City Planning Votes to Approve Proposed Industry City Expansion

CPC Chair Marisa Lago speaks during the Industry City vote. Image Credit: CPC

The highly contested project was originally heard prior to the COVID-19 pause on the ULURP timeline. On August 18, 2020, the City Planning Commission voted to approve the application for four land use actions to expand bulk and use requirements for Industry City. Industry City is a 5.3 million square foot mixed-use complex with commercial, manufacturing and community uses in Sunset Park, Brooklyn. The complex is located in an area bounded by 32nd Street to the north, 41st Street to the south, Third Avenue to the east, and the Brooklyn Waterfront to the west.

The application would create a special district to have flexible use and bulk regulations to support the mixed uses of the complex; adjust the zoning from a light manufacturing district to a medium manufacturing district; demap a street to create more floor area and approve a special permit to modify bulk, use and other requirements. The application would help facilitate the addition of three new buildings to the current 16 building complex.  The buildings would have various uses, from manufacturing, production, office and retail space, parking and eleven floors of one building for a hotel. The City Planning Commission held a public hearing on the application on February 19, 2020. For CityLand’s prior coverage of the Industry City application, click here.

The project was highly contested, with many in opposition voicing concerns about gentrification, rising rents, and debates over the extent of benefits the Sunset Park community would receive from the project.

Map of Industry City Complex/Image Credit: Industry City Brochure

At the time of the public hearing, it was unclear where elected officials stood on the project. Brooklyn Borough President Eric Adams did not release a recommendation until March 4th, two weeks after the public hearing, approving in part and disapproving in part with modifications.

Council Member Carlos Menchaca, who represents the district, had previously been in talks with the developers to negotiate a Community Benefits Agreement with the developer. While he had not taken an official stance at the time of the public hearing, Council Member Menchaca had previously indicated that he would be ready to vote no against the project after it was certified because he did not feel it could give the community enough time to negotiate a Community Benefits Agreement. On July 28, 2020, Council Member Menchaca finally declared that he would not be supporting the Industry City application, stating that his requested conditions to support the project had not been met. Previous proposed modifications included removing hotels from the complex, increasing manufacturing space, creating a public technical high school, and restricting retail uses.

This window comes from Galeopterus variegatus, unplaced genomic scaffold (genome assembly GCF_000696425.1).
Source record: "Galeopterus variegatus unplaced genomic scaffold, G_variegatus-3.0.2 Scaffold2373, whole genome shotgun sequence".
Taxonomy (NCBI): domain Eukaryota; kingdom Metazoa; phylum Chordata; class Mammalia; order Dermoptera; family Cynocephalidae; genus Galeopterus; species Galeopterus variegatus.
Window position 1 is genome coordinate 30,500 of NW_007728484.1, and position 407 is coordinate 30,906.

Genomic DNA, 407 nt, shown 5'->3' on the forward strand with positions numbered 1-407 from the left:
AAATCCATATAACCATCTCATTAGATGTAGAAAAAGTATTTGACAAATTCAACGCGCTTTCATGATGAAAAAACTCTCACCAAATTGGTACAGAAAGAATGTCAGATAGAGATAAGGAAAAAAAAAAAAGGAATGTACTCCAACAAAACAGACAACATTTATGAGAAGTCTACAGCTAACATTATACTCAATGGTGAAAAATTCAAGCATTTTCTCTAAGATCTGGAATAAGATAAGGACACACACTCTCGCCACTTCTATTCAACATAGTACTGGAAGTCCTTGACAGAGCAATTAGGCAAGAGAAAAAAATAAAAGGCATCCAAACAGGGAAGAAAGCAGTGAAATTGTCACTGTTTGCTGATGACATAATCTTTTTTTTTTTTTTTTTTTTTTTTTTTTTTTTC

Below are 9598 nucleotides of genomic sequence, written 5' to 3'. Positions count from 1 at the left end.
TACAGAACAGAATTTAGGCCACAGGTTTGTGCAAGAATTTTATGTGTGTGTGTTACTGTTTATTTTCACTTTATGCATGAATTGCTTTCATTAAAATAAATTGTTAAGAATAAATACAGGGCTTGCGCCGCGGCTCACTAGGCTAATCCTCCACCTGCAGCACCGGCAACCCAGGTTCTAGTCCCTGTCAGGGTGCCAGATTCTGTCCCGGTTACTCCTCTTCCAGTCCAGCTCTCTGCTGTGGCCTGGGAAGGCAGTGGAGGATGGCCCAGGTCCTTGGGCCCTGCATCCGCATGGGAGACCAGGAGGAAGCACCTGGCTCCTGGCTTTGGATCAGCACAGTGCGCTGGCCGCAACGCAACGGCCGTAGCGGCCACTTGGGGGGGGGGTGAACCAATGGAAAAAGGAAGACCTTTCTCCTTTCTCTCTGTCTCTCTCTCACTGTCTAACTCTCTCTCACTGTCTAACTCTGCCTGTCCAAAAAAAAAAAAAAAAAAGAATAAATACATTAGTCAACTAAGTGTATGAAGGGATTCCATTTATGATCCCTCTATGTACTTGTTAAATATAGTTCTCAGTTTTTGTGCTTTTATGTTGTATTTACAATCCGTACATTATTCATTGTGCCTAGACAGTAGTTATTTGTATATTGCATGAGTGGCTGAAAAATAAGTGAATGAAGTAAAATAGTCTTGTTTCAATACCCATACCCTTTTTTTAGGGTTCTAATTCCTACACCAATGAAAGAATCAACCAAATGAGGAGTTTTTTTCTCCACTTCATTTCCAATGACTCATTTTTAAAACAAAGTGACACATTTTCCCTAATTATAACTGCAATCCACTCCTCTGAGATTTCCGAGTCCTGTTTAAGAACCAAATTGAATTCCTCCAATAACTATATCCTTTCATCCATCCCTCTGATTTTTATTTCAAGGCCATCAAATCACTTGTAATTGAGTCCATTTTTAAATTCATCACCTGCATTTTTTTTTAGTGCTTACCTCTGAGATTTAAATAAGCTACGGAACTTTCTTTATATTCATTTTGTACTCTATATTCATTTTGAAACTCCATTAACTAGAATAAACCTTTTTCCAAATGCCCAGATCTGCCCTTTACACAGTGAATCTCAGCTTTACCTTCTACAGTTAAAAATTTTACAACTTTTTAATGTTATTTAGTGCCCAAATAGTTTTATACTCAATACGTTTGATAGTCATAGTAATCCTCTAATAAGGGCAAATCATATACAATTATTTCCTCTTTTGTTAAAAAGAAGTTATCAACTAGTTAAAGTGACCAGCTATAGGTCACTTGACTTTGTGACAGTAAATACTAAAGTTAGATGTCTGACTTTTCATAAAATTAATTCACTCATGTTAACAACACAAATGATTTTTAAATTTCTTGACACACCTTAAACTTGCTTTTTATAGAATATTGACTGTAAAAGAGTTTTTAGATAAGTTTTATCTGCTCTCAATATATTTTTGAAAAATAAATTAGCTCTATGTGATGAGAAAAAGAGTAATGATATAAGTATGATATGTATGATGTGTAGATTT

At the August 18th vote, the City Planning Commission voted to approve the application, with eleven votes in support, one against and one commissioner recused. Many commissioners voiced support for the project in light of the massive job loss across the City due to the COVID-19 pandemic and shared hopes that Industry City would be an economic benefit to Sunset Park. Commission Chair Marisa Lago stated that “it is fortuitous that the first major project to be voted on by the City Planning Commission since the COVID-19 pandemic is focused on job creation.” Chair Lago also spoke about the City’s ongoing investment into waterfront manufacturing and industrial spaces.

Commissioner David Burney, the only vote to disapprove, voiced concern about the failure to address the concerns of the community, and that this failure diminishes the role of the community in the public review process. A few other commissioners shared similar concerns as Commissioner Burney, but still voted to approve the project and encouraged the developer to continue to work with the community.

After the vote, Council Member Menchaca responded over Twitter, stating, “Today, the City Planning Commission voted to approve the Industry City Rezoning, This, by itself, is unsurprising. What IS remarkable, and deeply offensive to the Sunset Park community, is how they defended their decision with weak reasoning and glaring omissions.” Council Member Menchaca criticized the CPC’s claim that the rezoning would bring jobs to Sunset Park, stating, “not a single commissioner thought to ask, ‘jobs for who?”, and asked why Industry City hasn’t already brought thousands of jobs to the area without the rezoning when they have room to develop without required approval. The Council Member continued, stating, “Nowhere was there an acknowledgment of the Sunset Park community’s deepest concern, which is that the rezoning will cause a rise in rents and displacement of its working-class immigrant neighbors.”

The application will now be reviewed by the City Council.

By: Veronica Rose (Veronica is the CityLaw fellow and a New York Law School graduate, Class of 2018.)


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